Heather Reviews Brock Lesnar’s “Death Clutch”

TJR Wrestling

Brock Lesnar’s “Death Clutch” Delivers… Something

Welcome to the first in a series of TJRWrestling Book Club reviews. My plan is to review pro wrestlers’ biographies and books about wrestling, and I invite you to read along with me to join in the conversation. The first book is “Death Clutch” by Brock Lesnar and Paul Heyman. The next books on my list are:

  1. “The Hard Core Truth” by Bob Holly with Ross Williams
  2. “The Three Count: My Life in Stripes as a WWE Referee” by Jimmy Korderas

I usually avoid the pro wrestling books that have been clearly churned out for the sole purpose of sales. You know the ones: they either have a cheap title like “Sex, Lies, and Headlocks” or have been ghostwritten by a WWE hack who may not have even met the subject of the book.

With that in mind, I approached “Death Clutch: My Story of Determination, Domination, and Survival” with hesitation. I prefer to think of Brock Lesnar as a tactless beast-for-hire who’d rather do a million extra squats than put pen to paper. Apparently written with Paul Heyman, I envisioned the book being authored under great duress, with many a motivational speech delivered and dollars promised.

The book opens with an unexpected “confessional” as Brock is suffering in the hospital from diverticulitis (in his case, a perforated intestine that was leaking waste into his abdomen). He explains that he felt himself in the clutches of death, hence the term “death clutch” and all the traits associated with coming back from its reaches. I thought, “Hmmm, well perhaps Brock is going to be this vulnerable chap who puts on a hell of a show in beast mode.” And for the first small section of the book, he does share the story of his childhood with stoic admiration and tenderness for his parents – who gave tireless support to Brock’s amateur wrestling endeavors from the time he was 5 years old, and to the relative exclusion of his siblings. It’s hard to imagine Brock Lesnar as anything but the fully-formed side of beef on two legs that we see today, but he was allegedly born as a human baby. His mother in particular instilled a competitor’s spirit in wee Brock, and we learn that he was indeed no bigger than most until college. That attitude served him well, particularly in the times when Brock didn’t win the match. His determination to be the best led him to work very hard, and I found it interesting that he wasn’t necessarily gifted. His early days are worth a read.

But really, the book as a whole comes off as a Wikipedia article written in the first person. Brock provides a chronological tale of his life, specifically as it regards wrestling (in all its forms), but little in terms of details or personal touches. Unless, of course, you consider repeated references to WWE ruining one’s life and how fabulous money is as “personal”. Brock gives us many variations on these themes throughout the book, and I’m not sure if it’s because he’s so single-minded or if it was simply to occupy pages.

I wanted behind-the-scenes stories! The inside scoop from a mysterious maniac! I want to LEARN something new, but guess what? Brock Lesnar, beastly legitimizer, does not give a hoot whether I learn something new. Did I buy his book and put money in his pocket? GOOD. No one else’s satisfaction need be considered. Lesnar makes it distinctly clear that all of his efforts in this world go towards making money.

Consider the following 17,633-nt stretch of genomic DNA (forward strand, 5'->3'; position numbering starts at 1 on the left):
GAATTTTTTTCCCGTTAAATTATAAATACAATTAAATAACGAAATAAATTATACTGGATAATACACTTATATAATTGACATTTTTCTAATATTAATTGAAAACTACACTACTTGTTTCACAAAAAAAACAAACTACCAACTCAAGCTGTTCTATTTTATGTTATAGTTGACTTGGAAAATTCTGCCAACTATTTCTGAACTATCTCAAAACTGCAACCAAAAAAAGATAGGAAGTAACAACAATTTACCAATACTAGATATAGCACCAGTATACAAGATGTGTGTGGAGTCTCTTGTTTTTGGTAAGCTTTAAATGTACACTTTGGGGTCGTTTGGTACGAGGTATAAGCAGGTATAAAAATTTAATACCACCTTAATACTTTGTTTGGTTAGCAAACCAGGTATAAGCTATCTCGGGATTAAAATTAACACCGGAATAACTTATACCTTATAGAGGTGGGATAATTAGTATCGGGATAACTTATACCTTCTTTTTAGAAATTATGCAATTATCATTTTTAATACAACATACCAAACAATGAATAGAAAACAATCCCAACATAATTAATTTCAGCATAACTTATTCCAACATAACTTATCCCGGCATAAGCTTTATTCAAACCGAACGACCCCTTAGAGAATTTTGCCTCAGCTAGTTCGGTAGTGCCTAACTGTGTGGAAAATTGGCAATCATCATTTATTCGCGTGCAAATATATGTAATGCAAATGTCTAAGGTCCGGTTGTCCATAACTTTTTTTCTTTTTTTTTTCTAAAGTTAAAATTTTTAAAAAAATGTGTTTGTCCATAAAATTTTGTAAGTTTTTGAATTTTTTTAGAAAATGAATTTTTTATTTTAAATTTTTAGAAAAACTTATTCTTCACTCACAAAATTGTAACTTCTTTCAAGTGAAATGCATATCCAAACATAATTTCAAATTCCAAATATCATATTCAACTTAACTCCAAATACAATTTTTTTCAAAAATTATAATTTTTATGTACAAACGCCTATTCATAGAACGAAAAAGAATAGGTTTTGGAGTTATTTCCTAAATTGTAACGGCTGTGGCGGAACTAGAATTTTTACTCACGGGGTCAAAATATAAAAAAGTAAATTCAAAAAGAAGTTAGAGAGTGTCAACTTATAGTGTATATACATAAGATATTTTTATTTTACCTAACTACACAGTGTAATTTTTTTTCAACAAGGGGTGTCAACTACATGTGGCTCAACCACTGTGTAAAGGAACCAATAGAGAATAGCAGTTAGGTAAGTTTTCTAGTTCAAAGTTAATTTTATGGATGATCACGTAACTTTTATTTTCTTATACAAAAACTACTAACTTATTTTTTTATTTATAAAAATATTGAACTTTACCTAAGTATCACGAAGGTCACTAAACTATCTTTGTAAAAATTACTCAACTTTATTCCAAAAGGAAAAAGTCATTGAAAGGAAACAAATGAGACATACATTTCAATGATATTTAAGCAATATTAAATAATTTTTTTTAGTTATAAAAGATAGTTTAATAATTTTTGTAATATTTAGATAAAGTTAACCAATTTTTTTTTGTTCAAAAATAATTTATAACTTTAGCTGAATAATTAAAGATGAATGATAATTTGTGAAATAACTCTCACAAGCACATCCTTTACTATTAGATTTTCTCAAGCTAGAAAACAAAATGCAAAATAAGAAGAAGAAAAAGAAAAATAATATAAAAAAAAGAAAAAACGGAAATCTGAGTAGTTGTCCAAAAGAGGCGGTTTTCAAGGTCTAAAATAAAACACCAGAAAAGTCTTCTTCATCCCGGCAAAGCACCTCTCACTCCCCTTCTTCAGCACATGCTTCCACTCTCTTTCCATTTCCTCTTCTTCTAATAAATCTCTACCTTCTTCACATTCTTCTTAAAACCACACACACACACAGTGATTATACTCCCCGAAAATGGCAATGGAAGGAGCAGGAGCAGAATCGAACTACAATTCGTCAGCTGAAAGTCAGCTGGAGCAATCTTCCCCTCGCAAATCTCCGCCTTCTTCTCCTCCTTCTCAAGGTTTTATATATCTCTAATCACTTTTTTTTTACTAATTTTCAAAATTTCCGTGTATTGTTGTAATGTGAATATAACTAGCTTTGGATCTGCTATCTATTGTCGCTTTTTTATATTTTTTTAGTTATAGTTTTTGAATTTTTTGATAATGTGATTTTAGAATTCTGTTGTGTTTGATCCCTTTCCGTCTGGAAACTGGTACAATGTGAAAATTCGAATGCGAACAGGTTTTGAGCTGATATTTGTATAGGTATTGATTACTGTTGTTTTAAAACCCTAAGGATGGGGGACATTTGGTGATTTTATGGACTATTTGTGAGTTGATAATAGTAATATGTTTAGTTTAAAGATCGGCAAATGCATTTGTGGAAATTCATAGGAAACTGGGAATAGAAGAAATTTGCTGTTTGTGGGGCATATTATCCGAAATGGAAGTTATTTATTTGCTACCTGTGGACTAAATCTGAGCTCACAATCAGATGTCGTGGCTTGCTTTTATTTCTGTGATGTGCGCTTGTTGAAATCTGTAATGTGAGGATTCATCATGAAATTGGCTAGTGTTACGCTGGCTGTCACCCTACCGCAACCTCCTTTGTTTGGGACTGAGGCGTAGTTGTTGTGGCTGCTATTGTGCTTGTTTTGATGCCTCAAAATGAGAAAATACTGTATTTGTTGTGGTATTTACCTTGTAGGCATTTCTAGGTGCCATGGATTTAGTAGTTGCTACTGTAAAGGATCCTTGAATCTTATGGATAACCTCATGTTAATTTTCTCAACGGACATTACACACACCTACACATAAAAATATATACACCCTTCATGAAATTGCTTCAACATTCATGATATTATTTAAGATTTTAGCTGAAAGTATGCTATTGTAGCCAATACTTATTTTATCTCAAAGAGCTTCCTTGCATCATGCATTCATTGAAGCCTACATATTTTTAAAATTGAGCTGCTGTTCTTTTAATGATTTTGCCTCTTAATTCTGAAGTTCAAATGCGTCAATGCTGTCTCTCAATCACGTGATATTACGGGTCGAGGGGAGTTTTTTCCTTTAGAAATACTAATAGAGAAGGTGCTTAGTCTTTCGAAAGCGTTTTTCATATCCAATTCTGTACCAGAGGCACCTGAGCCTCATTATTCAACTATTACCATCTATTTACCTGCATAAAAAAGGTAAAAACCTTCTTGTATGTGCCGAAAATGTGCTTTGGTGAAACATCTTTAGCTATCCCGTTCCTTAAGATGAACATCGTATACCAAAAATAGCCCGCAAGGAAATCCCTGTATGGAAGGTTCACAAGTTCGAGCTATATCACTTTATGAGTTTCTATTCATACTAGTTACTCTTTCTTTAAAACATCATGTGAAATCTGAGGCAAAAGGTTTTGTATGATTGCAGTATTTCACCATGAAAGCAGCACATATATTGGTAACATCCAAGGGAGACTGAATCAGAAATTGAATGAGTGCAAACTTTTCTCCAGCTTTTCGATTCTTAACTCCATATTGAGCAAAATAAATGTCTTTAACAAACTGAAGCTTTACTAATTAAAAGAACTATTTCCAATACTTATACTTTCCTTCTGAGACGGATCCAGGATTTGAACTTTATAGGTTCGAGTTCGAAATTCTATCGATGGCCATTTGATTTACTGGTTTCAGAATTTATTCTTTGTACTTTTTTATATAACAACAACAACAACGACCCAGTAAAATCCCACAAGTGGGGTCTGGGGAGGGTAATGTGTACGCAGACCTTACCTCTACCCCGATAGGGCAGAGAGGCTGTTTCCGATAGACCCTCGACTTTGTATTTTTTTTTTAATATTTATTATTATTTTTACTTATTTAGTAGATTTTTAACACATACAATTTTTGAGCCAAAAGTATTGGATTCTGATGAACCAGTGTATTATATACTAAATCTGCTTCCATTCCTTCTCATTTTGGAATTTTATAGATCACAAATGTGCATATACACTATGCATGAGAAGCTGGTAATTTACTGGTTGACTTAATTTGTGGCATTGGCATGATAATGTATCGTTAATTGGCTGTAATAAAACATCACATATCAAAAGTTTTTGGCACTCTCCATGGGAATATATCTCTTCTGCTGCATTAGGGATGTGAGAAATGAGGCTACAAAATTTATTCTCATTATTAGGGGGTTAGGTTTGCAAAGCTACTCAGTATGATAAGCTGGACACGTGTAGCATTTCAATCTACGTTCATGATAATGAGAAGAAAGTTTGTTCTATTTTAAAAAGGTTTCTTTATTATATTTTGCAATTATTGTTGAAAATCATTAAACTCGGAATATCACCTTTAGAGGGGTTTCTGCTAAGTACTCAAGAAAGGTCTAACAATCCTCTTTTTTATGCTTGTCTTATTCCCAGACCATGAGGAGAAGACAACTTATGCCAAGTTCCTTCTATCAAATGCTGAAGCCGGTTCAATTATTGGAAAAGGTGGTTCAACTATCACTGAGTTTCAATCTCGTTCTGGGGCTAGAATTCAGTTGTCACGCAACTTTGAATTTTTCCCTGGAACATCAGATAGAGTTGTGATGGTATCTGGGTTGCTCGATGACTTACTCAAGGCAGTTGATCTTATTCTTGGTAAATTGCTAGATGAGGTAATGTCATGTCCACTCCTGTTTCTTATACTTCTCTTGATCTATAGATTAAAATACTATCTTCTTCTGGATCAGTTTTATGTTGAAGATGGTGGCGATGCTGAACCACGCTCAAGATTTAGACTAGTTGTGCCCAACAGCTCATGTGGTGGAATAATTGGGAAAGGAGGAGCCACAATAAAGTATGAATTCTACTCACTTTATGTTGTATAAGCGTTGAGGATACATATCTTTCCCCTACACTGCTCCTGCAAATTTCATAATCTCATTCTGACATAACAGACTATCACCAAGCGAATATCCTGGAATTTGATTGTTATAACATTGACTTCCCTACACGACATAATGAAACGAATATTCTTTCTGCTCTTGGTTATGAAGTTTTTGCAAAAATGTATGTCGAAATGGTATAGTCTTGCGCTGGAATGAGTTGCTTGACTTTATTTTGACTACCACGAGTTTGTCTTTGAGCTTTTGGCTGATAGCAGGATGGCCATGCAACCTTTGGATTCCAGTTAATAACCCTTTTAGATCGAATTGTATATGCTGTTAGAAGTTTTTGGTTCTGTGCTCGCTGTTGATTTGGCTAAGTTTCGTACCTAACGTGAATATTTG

“We want you to write a book, Brock!”


“You won’t have to do much work for it, we promise! We got Pauley on board to write it for you.”

“Nah. He smells like sour cream that’s really sour.”

“We just need to put your name on the book, Brock. It’ll make LOTS OF MONEY.”


Which has made me realize that Brock Lesnar gave us the exact book that we should all want Brock Lesnar to give us. Why should he give us any details? That’s private. Screw us. Why should he mine the depths of his memory to tell stories from the road? Well, he spent years in a fog of vodka and Vicodin, so the memories may not extend further than, “Big Show: sometimes cool, sometimes not.” Yet we get the eerily-specific chain of events leading up to Brock’s marriage proposal to Rena, a disturbing revelation that was probably best left unshared. It’s kind of awesome, actually. Brock Lesnar will tell you whatever he damn well pleases! You don’t need to know about any of the actual wrestling stuff, but allow him to recount the day that could have ended in either an engagement or an incarceration!

Did the book grow on me? Not exactly. I am very happy to report that I did not line Brock’s pockets further by purchasing the book, and found it in the library beside, “Sex, Lies, and Headlocks.” It was a page-turner in that I read it at top speed in hopes that something interesting might come up. And then the book was done! And somehow, partially because it cost me nothing but a few hours, I don’t feel ripped off. Because I have come to believe that this superficial walk down memory lane, such as it is, is probably all we’d ever get from Brock Lesnar. He’s not really into sharing, and he really does seem like a simple guy. He likes to compete, because he wants to win, because in many cases winning makes him money. He wants lots of money so that he can have a quiet life with his family.

And maybe we shouldn’t want our Brock Lesnar any other way.